Pilot Testing and Implementation
The fundamental reason to conduct the urban freight DM process outlined in this Guide is to address specific freight issues by implementing policies, programs, or projects that could mitigate or eliminate the issues. Ideally, implementation of a public-sector initiative should proceed only when the agency staff is certain that it is the best course of action. Such certainty necessitates careful assessment of the input provided by all stakeholders. In some cases, pilot testing of a novel concept may be highly advisable.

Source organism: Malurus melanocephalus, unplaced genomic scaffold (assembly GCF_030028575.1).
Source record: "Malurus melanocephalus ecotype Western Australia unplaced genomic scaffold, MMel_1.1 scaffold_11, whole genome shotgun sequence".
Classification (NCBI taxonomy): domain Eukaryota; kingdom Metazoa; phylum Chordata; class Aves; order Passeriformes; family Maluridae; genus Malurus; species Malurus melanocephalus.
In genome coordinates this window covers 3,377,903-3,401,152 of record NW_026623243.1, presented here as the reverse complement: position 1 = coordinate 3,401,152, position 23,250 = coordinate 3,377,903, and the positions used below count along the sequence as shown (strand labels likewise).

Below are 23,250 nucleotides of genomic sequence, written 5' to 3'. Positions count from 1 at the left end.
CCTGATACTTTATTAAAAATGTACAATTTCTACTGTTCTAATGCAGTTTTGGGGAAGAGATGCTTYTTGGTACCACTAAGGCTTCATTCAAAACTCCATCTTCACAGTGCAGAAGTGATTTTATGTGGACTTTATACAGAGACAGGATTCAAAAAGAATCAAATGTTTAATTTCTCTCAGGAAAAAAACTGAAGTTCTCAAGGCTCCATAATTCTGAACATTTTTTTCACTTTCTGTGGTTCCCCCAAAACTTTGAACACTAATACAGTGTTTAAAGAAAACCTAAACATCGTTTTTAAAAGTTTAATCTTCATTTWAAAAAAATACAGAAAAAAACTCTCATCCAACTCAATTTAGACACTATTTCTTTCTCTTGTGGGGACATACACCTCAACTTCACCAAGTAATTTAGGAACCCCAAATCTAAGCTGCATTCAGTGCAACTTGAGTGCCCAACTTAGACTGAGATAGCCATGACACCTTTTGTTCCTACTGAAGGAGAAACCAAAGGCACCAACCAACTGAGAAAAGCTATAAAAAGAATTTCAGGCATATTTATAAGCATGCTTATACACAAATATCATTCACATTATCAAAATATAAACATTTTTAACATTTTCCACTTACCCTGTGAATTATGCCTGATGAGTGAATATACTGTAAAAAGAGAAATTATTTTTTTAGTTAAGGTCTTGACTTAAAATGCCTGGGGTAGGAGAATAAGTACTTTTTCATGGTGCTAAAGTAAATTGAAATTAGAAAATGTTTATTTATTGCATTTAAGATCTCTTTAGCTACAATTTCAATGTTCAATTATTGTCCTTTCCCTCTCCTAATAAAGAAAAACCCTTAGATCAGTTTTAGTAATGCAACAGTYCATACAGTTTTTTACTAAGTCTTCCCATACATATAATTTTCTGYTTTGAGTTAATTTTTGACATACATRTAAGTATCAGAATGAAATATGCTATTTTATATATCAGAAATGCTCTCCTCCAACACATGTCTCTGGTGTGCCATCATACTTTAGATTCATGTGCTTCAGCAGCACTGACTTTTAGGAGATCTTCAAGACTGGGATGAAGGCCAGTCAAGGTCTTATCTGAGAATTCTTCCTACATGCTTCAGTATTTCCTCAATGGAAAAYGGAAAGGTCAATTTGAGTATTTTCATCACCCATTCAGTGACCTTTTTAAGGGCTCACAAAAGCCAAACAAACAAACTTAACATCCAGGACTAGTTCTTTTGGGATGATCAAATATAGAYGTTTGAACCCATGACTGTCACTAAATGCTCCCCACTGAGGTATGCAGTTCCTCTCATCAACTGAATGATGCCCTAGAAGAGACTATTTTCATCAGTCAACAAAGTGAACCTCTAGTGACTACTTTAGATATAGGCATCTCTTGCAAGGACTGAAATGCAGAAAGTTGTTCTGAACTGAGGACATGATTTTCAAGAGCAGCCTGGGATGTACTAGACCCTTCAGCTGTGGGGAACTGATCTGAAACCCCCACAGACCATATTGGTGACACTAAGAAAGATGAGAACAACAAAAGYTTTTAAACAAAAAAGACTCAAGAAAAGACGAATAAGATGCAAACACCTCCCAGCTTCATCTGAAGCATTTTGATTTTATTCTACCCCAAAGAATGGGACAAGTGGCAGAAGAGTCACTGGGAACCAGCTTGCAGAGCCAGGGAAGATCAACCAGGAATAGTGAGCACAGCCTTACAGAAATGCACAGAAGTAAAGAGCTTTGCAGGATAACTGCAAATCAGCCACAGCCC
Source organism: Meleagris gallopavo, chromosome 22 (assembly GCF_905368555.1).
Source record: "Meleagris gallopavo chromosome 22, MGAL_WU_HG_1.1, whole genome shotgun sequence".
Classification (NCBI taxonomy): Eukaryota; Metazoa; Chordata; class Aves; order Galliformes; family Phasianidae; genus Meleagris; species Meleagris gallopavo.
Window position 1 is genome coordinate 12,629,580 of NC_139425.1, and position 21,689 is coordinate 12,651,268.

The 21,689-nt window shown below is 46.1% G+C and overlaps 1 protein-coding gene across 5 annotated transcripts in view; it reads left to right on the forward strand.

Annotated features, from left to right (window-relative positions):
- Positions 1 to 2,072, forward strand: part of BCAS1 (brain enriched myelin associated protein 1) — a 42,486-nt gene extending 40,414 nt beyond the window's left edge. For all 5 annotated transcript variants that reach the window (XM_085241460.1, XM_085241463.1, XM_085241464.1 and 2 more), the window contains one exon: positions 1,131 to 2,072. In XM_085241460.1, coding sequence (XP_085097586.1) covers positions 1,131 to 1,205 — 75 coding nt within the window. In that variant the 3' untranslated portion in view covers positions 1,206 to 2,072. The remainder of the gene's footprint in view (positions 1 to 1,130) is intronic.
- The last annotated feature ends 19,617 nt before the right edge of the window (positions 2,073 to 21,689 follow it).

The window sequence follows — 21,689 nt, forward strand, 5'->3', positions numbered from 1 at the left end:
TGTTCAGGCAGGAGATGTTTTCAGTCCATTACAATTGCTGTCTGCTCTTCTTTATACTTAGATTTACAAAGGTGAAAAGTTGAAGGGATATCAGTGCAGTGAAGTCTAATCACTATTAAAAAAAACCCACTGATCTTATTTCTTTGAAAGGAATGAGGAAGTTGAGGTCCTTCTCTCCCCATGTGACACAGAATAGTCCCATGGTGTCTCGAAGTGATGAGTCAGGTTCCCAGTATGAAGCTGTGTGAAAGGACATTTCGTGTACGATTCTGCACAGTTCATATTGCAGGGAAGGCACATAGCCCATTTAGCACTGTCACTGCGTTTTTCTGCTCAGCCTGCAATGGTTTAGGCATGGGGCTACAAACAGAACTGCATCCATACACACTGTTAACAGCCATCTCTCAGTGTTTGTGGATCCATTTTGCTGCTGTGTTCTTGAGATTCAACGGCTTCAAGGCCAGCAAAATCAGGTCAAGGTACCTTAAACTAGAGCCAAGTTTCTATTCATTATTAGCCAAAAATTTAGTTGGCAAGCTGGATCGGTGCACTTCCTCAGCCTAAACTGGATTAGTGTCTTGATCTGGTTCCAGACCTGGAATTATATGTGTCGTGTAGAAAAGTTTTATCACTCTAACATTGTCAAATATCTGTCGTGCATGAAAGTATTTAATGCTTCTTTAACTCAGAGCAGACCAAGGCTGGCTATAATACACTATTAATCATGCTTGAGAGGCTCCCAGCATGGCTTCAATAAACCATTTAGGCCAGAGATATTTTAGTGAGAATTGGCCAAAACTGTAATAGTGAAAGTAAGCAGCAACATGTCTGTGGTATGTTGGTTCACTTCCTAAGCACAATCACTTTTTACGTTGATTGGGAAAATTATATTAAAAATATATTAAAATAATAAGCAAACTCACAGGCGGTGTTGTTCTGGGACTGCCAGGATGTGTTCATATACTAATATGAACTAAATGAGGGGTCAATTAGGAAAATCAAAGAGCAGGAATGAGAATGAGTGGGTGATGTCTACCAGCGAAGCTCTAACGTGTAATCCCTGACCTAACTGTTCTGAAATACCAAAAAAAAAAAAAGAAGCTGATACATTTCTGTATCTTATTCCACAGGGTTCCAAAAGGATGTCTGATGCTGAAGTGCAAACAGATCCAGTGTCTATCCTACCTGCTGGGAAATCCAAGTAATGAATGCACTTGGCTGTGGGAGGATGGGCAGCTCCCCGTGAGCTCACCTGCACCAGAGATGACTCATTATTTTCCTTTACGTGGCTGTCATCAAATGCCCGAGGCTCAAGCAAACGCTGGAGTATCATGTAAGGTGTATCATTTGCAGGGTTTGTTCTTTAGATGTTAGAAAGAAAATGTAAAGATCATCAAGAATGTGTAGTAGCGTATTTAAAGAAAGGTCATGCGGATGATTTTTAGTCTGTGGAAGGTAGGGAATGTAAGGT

Pilot testing, particularly in urban freight management, could play a key role in demonstrating to the private sector that the public sector is interested in: proceeding carefully with the implementation of new ideas, assessing the real-life impacts of potential initiatives, and implementing only those that successfully pass the pilot tests. Pilot tests provide an opportunity for all stakeholders to find out more about an initiative and mechanism so that they can decide whether to (a) move ahead with a full implementation phase or (b) stop. To fulfill that role, however, pilot tests need to be properly designed; a poorly designed pilot could lead to either a false success (a bad idea that performs well in the pilot), or a false failure (a good idea that does not perform well in the pilot).